Petty, Pedantic, Preoccupied, Predictable, Powerless?

Sometimes the only thing that reminds me of the neglect of my plants are pathetic looking, drooping leaves. Then I run quickly to get the water. When my inner life needs nourishment there are also warning signs:

1) Preoccupation with my appearance

2) I become so pedantic and predictable that I bore people to death

3) I start being petty and argumentative

4) So preoccupied with my plans that I fail to appreciate things and people around me

5) A feeling of powerlessness and overwhelm

Activities, narcotics, people, food, and drink can only stop the “droop” temporarily. Real presence and energy comes from within.

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When It Is Good to Lower My Standards

It is not always a bad thing to lower my standards. It is a good thing to do when…

  • I have been too critical of myself (as I have aged, I’ve noticed that my appearance standards {ahem, obsessions} have not contributed to mental health)
  • I am too critical of others (my standards do the most harm when used to facilitate a feeling of superiority)
  • my standards were unreasonable (perfectionism) or alienated the people around me (self-righteous)
  • I based my self-worth on my standards (lack of awareness of how ridiculously messed up I am)
  • I bragged about or felt compelled to talk too much about my standards (insecure)

Or, prepare for the institution.

For Less-Opportunity Social Stratas

For those of us who were born without

For those of us who will die early

For those of us with disease or deformity

For those of us who never knew the “right people”

For those of us with low IQs

Who didn’t go to school

Or have a job

For those of us without a home, shoes, clean clothes

Or love

There is the equanimity of sun and rain

Earth’s free gift of light and water

And, yes, a path that leads to the finish line

Where we are welcomed with honor

That Dream Again

The car is totally out of control on icy roads, wrecking into things, gaining speed, fish-tailing on the edge of dangerous cliffs. As I am being thrown around the car, I am astounded that the driver is allowing this chaos by not even attempting to steer!

Then, horrified, I realize that the focus of my disbelief is sitting in the backseat! I am in the driver’s seat! It has been me, all along, who has abandoned the steering wheel and gotten us into this mess!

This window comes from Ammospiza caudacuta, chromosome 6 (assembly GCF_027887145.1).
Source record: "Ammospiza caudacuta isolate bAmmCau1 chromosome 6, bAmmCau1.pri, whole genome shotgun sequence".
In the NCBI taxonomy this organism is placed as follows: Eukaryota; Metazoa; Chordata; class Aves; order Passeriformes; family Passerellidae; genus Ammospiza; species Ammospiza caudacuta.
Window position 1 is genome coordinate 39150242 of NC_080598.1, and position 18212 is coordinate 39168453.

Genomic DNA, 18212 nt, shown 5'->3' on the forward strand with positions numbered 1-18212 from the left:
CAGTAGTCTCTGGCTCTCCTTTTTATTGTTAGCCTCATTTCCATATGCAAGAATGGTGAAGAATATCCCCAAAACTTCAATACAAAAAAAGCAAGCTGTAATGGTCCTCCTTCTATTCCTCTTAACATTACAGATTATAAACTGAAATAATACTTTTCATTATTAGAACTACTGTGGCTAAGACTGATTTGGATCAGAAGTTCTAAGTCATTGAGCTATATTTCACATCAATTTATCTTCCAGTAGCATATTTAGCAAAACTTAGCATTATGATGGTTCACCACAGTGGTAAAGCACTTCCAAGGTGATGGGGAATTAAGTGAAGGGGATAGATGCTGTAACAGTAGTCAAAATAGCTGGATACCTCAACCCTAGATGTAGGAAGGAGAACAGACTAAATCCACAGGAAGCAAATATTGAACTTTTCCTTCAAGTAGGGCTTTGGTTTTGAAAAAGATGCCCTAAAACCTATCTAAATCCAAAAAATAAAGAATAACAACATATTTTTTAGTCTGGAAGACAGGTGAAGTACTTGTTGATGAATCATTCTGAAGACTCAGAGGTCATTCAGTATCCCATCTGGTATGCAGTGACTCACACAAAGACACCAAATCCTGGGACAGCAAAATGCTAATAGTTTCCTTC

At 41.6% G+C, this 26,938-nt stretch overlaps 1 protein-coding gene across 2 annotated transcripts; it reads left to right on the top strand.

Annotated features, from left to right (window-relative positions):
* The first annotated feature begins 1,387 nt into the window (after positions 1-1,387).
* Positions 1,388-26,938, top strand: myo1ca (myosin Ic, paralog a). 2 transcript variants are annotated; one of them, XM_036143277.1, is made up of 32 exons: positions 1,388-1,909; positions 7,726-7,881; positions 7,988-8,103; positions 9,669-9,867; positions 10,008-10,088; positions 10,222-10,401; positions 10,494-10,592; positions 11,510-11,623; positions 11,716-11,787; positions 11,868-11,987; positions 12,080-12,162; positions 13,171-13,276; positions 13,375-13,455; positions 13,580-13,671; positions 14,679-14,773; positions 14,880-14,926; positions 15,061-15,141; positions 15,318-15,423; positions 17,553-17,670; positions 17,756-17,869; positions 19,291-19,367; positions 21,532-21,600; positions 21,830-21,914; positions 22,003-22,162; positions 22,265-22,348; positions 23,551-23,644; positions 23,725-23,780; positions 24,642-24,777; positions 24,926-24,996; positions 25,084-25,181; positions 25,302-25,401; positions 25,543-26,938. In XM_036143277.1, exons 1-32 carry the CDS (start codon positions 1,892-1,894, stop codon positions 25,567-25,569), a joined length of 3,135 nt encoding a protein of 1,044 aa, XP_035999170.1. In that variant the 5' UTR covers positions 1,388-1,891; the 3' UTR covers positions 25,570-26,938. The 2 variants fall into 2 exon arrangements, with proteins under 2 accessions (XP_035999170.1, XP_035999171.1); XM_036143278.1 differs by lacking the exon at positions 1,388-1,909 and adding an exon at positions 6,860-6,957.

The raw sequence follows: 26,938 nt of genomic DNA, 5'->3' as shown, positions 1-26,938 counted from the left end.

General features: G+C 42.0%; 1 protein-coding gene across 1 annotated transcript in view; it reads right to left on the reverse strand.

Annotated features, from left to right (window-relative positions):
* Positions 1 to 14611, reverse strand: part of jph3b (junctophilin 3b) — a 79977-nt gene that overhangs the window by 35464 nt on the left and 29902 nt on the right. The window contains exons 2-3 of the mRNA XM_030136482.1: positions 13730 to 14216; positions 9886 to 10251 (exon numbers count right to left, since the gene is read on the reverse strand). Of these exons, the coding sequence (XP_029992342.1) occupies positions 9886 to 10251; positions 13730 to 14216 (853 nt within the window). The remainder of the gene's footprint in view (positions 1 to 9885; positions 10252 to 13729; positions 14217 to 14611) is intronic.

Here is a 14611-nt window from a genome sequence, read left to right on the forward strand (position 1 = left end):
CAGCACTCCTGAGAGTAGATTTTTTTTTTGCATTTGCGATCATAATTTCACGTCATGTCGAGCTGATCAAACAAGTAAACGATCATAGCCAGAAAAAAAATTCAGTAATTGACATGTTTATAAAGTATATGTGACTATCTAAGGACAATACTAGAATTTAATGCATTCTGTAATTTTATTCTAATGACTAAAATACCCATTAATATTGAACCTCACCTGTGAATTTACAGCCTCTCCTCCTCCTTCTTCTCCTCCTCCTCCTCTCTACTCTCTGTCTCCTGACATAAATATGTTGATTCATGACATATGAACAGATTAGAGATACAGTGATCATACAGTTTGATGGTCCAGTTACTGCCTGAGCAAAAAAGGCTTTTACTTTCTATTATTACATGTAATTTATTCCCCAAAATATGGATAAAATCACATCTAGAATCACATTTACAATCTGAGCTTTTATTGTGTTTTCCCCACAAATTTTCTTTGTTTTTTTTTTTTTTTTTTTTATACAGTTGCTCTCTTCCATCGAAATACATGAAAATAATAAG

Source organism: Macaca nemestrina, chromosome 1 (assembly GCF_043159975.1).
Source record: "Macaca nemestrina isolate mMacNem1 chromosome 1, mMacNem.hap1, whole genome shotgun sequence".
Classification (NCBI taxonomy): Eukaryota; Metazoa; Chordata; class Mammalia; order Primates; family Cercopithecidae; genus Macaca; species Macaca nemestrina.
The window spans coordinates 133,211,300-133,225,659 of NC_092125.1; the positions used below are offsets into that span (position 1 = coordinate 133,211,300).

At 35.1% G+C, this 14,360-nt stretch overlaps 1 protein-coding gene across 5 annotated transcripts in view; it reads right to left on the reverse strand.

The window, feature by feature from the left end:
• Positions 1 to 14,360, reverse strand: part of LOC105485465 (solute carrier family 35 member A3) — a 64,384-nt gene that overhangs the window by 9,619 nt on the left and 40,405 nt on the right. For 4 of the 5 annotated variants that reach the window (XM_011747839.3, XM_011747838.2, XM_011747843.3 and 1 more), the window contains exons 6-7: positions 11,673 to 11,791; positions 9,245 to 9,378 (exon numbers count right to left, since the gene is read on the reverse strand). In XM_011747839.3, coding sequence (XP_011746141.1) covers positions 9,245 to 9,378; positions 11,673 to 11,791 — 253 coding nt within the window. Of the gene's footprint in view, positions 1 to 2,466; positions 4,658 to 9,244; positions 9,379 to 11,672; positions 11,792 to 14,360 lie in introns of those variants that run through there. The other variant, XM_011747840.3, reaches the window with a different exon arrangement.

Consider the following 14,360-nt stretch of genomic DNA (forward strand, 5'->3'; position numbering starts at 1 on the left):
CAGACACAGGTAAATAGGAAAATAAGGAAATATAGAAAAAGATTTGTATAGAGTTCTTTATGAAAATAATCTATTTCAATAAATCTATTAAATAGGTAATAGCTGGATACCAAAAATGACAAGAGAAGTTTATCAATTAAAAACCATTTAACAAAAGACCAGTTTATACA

I don’t need a psychiatrist to interpret the dream. My subconscious is screaming, “Wake up, quit blaming others for your stress, and take responsibility.”

(Photo courtesy of Mental Floss. Click on photo for link to 12 Common Dreams and What They Supposedly Mean)

Next stop for me: apology…to my “passengers.”

Save Myself the Trouble

Last week, I was unhappy about the gaps in my schedule. This week I am so thankful the gaps came at a fortunate time. How many times must I be reminded that my ability to determine what is good and what is bad is faulty? How many times must I look back and say, “Wow, if I had only known?” before I will learn to hold off on judgment or despair?

In this case, I would have saved myself lots of trouble, worry, frustration, and wasted time and energy.

So, that said, I should start before I get any older, right?

Who Is My Mentor?

From the way I act sometimes, it would appear I am being mentored by an adolescent, wild animal, or politician.

Immature behaviors that display my arrogance, impatience, or lack of awareness flow like water out of a firehose, unless, I make a point to model my behaviors after someone noble and worthy; one who has learned to think carefully before speaking or acting.

So, today I am going to admire my heroes, focus on their powers of self-control and grace, instead of whoever or whatever is in my face.

What a difference it makes when I saturate my mind with Abe Lincoln, Helen Keller, Nelson Mandela, and so many other world-changers who overcame the pull into mediocrity.

Dear God, Please Help Them to Change.